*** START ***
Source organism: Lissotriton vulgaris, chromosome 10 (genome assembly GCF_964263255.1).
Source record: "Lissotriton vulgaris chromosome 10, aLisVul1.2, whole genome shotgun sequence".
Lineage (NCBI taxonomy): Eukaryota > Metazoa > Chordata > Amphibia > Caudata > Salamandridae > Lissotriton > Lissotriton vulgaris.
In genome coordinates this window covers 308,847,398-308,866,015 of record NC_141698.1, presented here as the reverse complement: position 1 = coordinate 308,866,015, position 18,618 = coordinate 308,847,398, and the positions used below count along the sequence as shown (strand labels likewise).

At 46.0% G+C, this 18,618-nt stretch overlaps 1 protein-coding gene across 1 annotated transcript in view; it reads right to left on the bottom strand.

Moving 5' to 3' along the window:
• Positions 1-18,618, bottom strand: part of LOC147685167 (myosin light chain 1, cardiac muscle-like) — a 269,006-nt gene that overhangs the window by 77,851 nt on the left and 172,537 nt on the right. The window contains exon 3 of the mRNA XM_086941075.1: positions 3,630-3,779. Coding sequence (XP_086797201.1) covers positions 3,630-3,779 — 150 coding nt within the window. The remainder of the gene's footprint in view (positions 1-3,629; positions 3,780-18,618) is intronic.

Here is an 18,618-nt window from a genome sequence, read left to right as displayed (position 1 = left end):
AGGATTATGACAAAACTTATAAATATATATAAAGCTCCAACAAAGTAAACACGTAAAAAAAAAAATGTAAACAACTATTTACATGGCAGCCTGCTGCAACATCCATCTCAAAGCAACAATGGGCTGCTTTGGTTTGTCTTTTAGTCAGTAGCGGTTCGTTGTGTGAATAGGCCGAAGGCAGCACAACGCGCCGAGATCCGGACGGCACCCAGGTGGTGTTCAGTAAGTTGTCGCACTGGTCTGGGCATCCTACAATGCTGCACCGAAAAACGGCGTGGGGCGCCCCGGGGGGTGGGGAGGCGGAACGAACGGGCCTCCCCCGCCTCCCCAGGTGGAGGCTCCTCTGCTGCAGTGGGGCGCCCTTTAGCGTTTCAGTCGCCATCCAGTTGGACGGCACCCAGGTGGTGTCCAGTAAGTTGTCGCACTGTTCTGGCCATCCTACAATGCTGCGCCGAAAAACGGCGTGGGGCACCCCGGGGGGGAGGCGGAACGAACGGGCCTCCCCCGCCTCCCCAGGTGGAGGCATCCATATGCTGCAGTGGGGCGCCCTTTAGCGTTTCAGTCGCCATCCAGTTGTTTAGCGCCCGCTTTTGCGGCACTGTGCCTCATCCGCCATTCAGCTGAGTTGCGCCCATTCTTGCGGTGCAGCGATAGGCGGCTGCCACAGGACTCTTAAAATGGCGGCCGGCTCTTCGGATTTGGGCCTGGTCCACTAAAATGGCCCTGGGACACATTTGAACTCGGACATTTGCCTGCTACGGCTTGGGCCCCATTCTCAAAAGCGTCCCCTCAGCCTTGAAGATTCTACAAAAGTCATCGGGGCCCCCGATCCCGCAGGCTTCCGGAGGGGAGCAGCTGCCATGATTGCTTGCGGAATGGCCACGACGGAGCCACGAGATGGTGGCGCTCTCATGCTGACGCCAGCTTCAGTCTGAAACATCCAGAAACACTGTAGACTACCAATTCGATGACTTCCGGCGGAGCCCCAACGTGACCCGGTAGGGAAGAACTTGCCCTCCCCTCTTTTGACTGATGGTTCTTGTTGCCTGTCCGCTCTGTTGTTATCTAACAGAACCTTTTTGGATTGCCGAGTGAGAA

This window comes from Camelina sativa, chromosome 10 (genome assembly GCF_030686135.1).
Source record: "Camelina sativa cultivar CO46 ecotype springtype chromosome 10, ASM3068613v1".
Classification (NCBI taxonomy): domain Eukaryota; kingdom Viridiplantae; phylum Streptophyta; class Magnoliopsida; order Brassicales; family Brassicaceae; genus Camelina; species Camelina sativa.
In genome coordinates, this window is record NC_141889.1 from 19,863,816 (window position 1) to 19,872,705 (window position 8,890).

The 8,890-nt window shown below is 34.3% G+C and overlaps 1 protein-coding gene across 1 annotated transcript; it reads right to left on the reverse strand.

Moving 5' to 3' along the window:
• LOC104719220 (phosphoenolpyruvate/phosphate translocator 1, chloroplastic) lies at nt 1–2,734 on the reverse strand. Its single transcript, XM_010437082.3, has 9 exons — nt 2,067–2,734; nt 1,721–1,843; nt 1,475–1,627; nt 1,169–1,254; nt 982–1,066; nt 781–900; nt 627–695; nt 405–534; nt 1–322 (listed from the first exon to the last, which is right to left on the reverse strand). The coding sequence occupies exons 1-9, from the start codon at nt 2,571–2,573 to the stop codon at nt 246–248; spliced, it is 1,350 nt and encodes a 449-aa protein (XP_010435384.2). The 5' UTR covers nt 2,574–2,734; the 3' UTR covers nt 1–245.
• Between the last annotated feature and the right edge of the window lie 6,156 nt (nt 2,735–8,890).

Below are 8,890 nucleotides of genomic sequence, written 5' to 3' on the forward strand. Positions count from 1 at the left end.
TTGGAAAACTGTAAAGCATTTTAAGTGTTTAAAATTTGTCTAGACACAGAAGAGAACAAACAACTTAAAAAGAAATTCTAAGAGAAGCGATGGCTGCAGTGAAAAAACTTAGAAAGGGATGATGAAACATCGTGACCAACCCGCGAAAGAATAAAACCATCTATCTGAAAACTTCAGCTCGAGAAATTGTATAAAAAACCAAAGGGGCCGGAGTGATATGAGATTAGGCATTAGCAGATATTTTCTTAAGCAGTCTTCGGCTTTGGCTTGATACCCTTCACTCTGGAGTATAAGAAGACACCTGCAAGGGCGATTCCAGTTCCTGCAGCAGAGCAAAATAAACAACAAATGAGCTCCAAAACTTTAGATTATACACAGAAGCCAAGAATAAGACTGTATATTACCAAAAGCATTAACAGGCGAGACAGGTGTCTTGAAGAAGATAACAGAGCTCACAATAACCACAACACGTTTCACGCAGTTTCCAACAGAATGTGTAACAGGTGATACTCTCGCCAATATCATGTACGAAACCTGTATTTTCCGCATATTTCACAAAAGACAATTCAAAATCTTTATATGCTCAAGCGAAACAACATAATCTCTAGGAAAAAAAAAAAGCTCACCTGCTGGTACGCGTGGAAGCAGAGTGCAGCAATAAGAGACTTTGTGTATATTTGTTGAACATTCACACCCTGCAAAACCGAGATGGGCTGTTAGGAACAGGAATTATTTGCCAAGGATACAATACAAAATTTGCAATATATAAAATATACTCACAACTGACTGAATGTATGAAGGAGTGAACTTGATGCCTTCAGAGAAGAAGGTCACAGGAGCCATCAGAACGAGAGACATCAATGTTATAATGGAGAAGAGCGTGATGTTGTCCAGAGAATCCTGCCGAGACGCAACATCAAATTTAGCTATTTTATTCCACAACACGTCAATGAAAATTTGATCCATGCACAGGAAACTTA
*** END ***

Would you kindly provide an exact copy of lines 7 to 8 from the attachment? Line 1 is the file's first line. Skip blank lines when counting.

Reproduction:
• Positions 1-18,618, bottom strand: part of LOC147685167 (myosin light chain 1, cardiac muscle-like) — a 269,006-nt gene that overhangs the window by 77,851 nt on the left and 172,537 nt on the right. The window contains exon 3 of the mRNA XM_086941075.1: positions 3,630-3,779. Coding sequence (XP_086797201.1) covers positions 3,630-3,779 — 150 coding nt within the window. The remainder of the gene's footprint in view (positions 1-3,629; positions 3,780-18,618) is intronic.

Here is an 18,618-nt window from a genome sequence, read left to right as displayed (position 1 = left end):